In the last generation, American parenting norms have shifted strongly in favor of Intensive Parenting, placing particular emphasis on protecting children from risks of harm. Recently, a backlash to this trend has emerged. “Free Range” parenting is based on the concern that coddling children through overprotection inhibits the development of their independence and responsibility. Indeed, a growing body of literature suggests that parental overreaction to remote and even illusory risks of physical harm is exposing children to far more serious risks to their well-being and development. But the powerful influence of media has sensationalized the risks to children, skewing popular perceptions of the genuine risks children face and of what constitutes a reasonable or appropriate response to such risks. Consequently, individuals who do not buy into Intensive Parenting norms, including those from different cultural and socio-economic backgrounds, may be subjecting themselves to criminal prosecution for child neglect and endangerment. The criminal statutes are, for the most part, very vague, leaving these prosecutions — which amount to little more than one person’s second-guessing the parenting choices of another — in the discretion of prosecutors, who bring the charges, and of juries, who render verdicts. If prosecutors and jurors share the media-fed misperceptions of risk, overprotective parenting becomes the de facto legal standard of care. To counter this possibility, it is necessary to define criminal child neglect with far greater specificity and to allow defendants to introduce expert testimony to put the actual risks to children, as well as the downside risk of the precautions themselves, in perspective. Absent such changes, fear of prosecution may effectively force parents to conform to the overprotective parenting norm, to the detriment of society, families, and the children themselves.


May 23, 2013 in Current Affairs | Permalink | Comments (0) | TrackBack (0)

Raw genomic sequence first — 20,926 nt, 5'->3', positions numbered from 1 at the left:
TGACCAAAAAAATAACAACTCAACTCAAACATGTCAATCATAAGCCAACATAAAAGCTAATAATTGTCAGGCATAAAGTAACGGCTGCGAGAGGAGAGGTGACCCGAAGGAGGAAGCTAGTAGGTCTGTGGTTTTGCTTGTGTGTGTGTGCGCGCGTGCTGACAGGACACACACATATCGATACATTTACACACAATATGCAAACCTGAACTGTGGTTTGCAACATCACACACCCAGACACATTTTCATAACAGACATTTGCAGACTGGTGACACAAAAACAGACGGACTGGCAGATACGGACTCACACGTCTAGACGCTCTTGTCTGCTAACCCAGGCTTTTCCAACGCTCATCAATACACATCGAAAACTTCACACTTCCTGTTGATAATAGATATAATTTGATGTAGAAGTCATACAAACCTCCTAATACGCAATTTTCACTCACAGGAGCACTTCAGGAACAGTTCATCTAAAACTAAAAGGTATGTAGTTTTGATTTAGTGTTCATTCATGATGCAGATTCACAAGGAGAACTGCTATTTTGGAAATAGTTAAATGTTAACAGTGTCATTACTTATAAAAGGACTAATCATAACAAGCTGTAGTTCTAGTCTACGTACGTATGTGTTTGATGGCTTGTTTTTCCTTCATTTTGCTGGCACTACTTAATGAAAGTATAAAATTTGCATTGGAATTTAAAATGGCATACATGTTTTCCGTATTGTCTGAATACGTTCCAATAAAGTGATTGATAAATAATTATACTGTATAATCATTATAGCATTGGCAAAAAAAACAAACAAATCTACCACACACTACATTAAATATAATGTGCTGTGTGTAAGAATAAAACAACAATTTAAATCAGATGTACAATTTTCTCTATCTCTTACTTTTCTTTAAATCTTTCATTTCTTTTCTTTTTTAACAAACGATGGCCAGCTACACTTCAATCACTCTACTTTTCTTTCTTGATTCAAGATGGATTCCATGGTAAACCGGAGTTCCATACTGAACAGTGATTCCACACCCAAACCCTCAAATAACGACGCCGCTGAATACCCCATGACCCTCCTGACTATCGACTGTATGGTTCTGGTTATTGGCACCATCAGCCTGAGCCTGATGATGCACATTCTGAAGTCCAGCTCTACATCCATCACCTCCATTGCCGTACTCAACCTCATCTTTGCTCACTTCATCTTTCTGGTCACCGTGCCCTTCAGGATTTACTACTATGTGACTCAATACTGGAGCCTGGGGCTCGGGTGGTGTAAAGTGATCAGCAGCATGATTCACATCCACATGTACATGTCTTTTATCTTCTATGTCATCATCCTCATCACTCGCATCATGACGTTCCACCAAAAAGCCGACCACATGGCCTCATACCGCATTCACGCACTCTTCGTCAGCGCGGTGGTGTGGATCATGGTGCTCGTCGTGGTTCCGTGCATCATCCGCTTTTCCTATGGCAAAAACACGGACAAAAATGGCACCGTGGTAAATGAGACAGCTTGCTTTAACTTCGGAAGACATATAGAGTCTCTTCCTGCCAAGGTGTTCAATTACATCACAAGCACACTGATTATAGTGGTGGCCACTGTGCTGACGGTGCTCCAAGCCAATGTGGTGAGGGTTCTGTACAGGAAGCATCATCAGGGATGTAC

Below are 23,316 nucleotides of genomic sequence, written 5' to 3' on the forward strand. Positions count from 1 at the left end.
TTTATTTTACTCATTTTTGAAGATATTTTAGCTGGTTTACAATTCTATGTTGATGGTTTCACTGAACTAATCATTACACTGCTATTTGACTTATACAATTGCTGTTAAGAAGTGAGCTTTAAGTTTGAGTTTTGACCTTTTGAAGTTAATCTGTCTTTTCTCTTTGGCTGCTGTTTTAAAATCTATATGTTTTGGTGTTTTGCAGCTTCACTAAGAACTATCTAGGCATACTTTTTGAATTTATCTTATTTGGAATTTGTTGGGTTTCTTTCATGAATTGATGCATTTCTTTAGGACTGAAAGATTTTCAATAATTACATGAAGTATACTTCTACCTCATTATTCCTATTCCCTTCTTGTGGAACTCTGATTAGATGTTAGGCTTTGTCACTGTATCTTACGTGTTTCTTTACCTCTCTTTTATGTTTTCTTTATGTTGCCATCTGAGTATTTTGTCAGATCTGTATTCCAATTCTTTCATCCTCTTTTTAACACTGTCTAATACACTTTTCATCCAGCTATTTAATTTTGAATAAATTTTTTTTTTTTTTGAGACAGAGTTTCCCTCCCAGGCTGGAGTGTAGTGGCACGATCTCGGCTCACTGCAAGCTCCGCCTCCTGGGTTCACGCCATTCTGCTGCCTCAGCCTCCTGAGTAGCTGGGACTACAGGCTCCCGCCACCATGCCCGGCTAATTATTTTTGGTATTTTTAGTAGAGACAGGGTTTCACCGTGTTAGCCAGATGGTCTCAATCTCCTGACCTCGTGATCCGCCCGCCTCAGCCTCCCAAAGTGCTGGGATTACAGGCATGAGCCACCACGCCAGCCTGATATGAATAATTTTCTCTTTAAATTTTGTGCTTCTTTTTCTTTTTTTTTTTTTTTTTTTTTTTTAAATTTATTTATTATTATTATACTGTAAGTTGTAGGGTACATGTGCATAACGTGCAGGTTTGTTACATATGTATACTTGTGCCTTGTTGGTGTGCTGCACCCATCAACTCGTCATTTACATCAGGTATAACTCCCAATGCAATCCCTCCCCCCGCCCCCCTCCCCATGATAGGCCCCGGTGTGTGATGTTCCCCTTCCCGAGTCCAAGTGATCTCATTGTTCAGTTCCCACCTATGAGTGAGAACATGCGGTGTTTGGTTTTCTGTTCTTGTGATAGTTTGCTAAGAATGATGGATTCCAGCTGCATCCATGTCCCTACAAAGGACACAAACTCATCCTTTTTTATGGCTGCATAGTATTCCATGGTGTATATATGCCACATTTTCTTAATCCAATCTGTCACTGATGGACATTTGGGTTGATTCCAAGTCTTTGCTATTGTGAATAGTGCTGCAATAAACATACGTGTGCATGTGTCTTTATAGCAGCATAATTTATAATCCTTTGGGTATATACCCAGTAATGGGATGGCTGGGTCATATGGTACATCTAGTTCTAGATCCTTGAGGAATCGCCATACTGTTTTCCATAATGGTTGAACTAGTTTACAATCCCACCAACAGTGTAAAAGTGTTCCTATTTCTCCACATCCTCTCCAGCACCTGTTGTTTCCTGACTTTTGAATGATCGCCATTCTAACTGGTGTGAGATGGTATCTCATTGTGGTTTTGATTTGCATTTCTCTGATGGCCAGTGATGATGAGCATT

Wednesday, May 22, 2013

Rich Despite Divorce

From Forbes:

In December of last year, pharma kingpin Steward Rahr  and his wife Carol announced that they would be divorcing after 43 years of marriage. The process was to be an amicable one, Rahr told me. Today, the NEew York Post's Page Six reports that proceedings have come to an end and that Carol will receive $250 million of Rahr’s fortune, which Forbes estimated at $1.6 billion as of March.

The author argues this is a good result for a billionaire divorce.  Read more here.


May 22, 2013 in Current Affairs | Permalink | Comments (0) | TrackBack (0)

Tuesday, May 21, 2013

On Marriage

Monday, May 20, 2013

Windsor v. United States

From Angelique Devaux, writing for I-CONnect:

To marry or tax me. This could be the modern Shakespeare quote heard in the oral arguments last March 27th at the US Supreme Court in the pending case Windsor v. United States. But it is more about a story that happened in several jurisdictions around the world facing the same controversial legal and constitutional issue: whether your government should define marriage as an opposite-sex couple only, or not …?

This post explains for readers how the case came to be, and it situates its significance within a larger comparative context.

Read more here.


May 20, 2013 in Current Affairs | Permalink | Comments (0) | TrackBack (0)